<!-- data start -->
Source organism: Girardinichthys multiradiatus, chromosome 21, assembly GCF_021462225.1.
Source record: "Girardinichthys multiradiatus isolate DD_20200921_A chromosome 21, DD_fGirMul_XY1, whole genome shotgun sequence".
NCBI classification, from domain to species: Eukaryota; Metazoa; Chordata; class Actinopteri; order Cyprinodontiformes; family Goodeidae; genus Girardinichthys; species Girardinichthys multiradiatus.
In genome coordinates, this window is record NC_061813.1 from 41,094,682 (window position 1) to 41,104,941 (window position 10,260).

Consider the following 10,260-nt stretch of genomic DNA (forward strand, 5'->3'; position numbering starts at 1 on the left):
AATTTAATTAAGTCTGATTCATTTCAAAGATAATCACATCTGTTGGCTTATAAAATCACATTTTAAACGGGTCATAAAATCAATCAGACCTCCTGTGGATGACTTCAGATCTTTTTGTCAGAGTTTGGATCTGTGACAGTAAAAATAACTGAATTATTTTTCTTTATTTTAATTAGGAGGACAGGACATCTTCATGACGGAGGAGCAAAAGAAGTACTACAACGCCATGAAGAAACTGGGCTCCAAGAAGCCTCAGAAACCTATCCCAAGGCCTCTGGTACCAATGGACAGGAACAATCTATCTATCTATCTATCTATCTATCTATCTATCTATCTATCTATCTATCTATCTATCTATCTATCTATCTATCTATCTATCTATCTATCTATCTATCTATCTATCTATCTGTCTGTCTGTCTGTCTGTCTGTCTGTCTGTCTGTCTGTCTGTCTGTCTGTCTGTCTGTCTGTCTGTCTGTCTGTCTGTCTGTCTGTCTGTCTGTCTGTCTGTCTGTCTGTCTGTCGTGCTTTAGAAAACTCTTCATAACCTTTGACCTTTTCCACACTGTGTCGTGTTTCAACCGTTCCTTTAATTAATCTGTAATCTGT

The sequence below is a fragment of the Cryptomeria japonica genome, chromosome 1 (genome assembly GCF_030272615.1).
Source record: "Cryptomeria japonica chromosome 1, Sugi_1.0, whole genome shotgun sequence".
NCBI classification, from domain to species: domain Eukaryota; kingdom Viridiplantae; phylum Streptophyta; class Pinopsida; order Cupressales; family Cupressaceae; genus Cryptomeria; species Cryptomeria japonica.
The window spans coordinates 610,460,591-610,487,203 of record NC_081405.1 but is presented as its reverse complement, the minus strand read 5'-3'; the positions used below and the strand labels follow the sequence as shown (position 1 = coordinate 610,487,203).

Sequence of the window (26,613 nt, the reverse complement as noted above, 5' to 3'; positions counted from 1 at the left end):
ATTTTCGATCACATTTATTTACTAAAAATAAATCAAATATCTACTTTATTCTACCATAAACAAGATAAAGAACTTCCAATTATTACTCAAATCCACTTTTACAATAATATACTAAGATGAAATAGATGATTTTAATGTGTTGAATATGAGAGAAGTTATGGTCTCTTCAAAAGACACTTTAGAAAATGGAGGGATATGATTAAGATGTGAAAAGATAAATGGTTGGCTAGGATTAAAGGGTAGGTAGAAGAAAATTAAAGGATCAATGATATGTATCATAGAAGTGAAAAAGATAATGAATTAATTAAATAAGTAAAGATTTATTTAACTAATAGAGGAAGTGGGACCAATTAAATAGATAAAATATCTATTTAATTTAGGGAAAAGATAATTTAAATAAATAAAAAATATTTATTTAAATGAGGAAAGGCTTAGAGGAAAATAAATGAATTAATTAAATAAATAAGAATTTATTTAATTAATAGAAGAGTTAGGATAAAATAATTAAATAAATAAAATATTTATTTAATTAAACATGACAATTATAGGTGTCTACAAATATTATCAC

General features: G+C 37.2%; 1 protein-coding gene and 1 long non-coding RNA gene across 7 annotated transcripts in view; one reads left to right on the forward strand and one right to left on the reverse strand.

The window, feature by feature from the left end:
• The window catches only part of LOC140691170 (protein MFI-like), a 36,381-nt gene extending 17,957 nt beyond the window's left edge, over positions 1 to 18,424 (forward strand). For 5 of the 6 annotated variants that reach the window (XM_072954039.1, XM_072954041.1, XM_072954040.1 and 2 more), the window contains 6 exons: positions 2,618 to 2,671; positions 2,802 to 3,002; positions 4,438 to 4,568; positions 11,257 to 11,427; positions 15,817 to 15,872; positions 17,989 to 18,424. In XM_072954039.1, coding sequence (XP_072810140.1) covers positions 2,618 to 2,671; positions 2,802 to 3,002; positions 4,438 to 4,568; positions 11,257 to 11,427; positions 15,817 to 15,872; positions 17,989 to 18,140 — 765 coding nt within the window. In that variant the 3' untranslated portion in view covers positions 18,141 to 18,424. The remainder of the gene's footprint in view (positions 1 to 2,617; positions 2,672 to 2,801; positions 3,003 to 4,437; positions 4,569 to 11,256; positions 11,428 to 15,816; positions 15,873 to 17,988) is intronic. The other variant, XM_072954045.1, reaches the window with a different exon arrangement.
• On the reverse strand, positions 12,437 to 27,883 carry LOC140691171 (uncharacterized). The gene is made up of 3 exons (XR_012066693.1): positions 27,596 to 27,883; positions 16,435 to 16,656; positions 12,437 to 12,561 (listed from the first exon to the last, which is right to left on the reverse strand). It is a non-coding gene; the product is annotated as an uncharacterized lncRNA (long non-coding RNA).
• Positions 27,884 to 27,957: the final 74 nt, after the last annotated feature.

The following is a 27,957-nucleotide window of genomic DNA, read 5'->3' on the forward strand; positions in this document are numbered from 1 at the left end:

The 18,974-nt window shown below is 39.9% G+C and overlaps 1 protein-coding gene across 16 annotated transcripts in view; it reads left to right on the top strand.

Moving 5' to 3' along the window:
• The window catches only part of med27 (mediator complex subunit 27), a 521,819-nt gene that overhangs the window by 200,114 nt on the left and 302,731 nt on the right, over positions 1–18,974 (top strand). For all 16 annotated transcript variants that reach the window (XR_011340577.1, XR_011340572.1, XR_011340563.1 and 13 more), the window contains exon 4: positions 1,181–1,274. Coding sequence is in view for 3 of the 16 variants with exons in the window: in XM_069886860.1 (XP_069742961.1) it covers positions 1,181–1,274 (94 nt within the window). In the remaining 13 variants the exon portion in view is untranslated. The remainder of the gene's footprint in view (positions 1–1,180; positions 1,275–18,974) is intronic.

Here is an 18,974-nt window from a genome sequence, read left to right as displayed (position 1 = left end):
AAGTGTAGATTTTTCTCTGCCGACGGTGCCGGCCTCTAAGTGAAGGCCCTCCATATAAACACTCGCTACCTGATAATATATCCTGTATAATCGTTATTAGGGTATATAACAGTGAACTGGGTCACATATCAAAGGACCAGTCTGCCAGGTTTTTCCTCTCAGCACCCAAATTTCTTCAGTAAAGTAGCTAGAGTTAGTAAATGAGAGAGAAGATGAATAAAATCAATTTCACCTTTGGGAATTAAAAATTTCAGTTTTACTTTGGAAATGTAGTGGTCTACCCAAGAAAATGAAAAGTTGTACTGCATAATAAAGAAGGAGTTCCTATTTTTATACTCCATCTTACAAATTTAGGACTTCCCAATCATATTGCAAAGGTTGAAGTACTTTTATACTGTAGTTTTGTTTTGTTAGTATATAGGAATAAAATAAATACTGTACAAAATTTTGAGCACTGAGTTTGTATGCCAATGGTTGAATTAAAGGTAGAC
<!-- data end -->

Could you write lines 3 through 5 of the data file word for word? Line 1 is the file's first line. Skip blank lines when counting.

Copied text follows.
NCBI classification, from domain to species: Eukaryota; Metazoa; Chordata; class Actinopteri; order Cyprinodontiformes; family Goodeidae; genus Girardinichthys; species Girardinichthys multiradiatus.
In genome coordinates, this window is record NC_061813.1 from 41,094,682 (window position 1) to 41,104,941 (window position 10,260).

Consider the following 10,260-nt stretch of genomic DNA (forward strand, 5'->3'; position numbering starts at 1 on the left):